November 12, 2013 by AJ Briones
This is a topic that I would really love to avoid. An ordinary person if asked to write about that would be glad that this was the topic that they are supposed to write; probably because among all of the topics included in the “The Heart” Blog Post Series, this may appear to be the easiest to understand but when you think about it, yes, it is the most difficult topic to discuss. I would be a total hypocrite if I would tell you now that I have no problems when it comes to the topic of forgiveness; much more the topic of the strength to forgive; for the strength to forgive is a strength that does not come naturally as the strength to share or bless. It always involves self-denial and letting go of something we hold so dear or tightly.
I used to study in a very religious Christian school; yes, there are religious Christian schools contrary to what they wish to portray. Being in a religious school involves an expectation to be all nice in every aspect. Well, that’s what it means for most Christian schools, to be enveloped in the blanket of innocence. Those who were deviant to the defining characteristics would be out-casted unintentionally and most of the times intentionally; sadly, even by teachers themselves. I wasn’t one of those social standard passers. I was not that handsome, I lacked adequate hygiene (well, what do you expect for active kids in our days?) and I lacked the smarts to be an achiever (I grades were hanging on a ledge). I was an out-cast and I was teased for it. It sickened me every single day that I would not escape the teasing and bad-mouthing of the cool kids and even the teachers. You see, I get criticized for my looks by the students and I get criticized for my grades and aloofness by my teachers. For that reason, I became a rebellious young man.
From my grader years to my intermediate and then secondary years, I kept in my possession a small notebook. I kept it always in my pocket along with a red pen. Why red? It kind of looked like blood in my imagination as a young man. Inside the notebook were names and tally marks. Those written down represented every person who has wronged me or I have a person grudge on. The more tally marks a person has, the more I would like to get even with the person. Persons would number more than fifty marks. A lot? There was even one who had eighty to a hundred marks. The notebook was an embodiment of all the hate I had against people. All the notes of unforgiveness I had against people. Funny? Well, yes but now as I remember it, it was so sinister.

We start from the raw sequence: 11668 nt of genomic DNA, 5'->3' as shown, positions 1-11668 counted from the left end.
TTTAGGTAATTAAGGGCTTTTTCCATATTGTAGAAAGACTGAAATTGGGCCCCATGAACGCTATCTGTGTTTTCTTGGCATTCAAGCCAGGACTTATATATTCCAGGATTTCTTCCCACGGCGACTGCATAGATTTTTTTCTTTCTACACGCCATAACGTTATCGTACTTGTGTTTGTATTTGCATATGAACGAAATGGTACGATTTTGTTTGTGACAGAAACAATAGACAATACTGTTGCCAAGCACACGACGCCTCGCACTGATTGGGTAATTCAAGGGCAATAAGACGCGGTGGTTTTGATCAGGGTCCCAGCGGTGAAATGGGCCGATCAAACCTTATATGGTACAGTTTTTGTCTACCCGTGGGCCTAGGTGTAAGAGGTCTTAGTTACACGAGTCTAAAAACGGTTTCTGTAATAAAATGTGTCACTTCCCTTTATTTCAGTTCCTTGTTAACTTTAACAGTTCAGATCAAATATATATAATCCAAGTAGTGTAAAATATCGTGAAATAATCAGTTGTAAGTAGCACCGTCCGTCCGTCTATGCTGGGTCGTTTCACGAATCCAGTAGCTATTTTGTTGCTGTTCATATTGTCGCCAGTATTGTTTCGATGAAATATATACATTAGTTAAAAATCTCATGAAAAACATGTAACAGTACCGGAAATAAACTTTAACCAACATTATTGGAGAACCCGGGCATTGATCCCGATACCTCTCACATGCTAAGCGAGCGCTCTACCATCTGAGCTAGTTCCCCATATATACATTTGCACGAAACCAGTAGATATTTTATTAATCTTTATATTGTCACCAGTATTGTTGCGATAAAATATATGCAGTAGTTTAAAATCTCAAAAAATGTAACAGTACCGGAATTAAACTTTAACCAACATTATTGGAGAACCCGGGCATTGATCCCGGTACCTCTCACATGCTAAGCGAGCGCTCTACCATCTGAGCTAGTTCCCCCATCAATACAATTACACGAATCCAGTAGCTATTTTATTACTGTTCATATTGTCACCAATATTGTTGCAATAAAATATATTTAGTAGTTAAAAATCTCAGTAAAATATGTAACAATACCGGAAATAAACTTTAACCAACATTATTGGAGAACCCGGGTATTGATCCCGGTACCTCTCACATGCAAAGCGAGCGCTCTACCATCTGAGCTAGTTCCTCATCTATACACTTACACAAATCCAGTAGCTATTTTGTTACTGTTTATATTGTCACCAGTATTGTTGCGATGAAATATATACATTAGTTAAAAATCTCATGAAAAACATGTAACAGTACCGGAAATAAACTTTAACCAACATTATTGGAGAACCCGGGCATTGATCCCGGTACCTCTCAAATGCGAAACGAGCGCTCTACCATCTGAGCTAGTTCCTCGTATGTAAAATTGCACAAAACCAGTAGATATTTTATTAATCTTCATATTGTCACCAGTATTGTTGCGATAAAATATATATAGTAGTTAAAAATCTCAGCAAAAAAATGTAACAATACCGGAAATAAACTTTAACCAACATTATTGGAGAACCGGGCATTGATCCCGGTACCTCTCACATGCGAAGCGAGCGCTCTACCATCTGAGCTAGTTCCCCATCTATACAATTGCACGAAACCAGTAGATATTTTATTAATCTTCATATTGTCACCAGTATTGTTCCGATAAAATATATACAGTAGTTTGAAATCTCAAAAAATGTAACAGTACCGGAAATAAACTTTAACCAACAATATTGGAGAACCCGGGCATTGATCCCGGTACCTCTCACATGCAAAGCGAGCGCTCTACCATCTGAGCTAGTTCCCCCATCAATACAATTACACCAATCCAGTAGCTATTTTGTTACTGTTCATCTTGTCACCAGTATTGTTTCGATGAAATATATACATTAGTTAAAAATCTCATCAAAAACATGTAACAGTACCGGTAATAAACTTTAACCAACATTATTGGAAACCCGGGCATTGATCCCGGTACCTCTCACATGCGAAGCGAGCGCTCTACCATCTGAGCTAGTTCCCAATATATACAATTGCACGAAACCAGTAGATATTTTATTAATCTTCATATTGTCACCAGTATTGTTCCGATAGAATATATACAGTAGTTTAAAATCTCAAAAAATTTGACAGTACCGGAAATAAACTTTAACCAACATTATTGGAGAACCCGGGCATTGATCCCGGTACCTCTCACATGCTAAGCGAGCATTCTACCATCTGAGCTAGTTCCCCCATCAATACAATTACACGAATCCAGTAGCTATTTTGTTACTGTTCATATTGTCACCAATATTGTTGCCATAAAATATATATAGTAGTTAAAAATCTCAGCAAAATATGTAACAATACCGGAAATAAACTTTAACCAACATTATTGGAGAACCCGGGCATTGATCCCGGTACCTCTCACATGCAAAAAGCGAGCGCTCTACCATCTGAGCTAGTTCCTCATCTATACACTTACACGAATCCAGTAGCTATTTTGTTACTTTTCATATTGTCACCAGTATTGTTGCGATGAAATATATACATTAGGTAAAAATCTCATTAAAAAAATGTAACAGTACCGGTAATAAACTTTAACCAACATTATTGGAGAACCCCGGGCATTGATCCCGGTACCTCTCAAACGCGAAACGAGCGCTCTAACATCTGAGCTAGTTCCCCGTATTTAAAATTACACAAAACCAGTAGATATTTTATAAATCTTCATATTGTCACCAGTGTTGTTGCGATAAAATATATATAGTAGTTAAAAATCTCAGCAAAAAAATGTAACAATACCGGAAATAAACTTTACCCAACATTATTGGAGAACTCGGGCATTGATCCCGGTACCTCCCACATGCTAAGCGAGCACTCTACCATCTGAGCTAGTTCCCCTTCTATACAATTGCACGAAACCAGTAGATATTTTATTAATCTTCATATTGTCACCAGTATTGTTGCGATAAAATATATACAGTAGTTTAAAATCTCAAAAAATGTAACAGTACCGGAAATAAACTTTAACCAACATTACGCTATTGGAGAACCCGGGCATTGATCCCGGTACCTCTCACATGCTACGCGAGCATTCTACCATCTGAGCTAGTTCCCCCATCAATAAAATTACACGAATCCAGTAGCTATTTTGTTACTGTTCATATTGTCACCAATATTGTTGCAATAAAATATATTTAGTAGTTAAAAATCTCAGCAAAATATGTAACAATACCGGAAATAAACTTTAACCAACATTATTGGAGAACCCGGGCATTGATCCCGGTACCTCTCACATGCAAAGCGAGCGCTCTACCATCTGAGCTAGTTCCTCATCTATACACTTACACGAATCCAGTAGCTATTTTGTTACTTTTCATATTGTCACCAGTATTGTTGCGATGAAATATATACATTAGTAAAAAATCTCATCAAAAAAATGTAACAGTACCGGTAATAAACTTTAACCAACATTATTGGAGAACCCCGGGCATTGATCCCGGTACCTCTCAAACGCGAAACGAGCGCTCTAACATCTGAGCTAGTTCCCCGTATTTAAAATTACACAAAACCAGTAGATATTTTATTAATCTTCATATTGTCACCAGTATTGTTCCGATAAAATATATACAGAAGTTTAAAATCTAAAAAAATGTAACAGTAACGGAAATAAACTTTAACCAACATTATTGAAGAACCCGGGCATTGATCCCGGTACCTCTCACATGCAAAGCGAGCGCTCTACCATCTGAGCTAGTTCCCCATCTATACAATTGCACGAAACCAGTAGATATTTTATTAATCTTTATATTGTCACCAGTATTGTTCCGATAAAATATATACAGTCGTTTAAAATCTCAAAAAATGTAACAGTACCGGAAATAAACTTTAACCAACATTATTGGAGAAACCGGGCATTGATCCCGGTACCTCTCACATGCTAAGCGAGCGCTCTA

The notebook was not just to count but for me it had a limit. I kept on telling myself that one day I will receive power, influence or strength to finally receive justice for all the pain I felt. In my mind where thoughts that there had to some sort of pay back. A false-redemption I cooked up in my pain-molded mind. And so, I planned revenge. I held on to the anger, pain and disappointment against those who in my mind should be the good ones. I carried that for seven years, even those years when I became a Christian. I learned how to smile and hide it all but kept the notebook; waiting for my chance to free myself from the pain. I was a Samson, waiting for my final pillar wrecking move.
Well, for most of the people who know me and my story, you may know what happened next. I had a change of heart and the notebook for some reason disappeared. End of story. No! I was just kidding. I wish it were as such. Though I wish that forgiving people was easy, it isn’t. Even as a young man acknowledged by people and loved by even those who teased me, it was difficult; especially when you remember every statement people would tell you. Well, I refuse to tell you my readers about Christianese stereotypes that we should “forgive and forget.” Forgiving and forgetting are difficult actions to do. Doable but demands strength. That’s my intro (Smile on my face).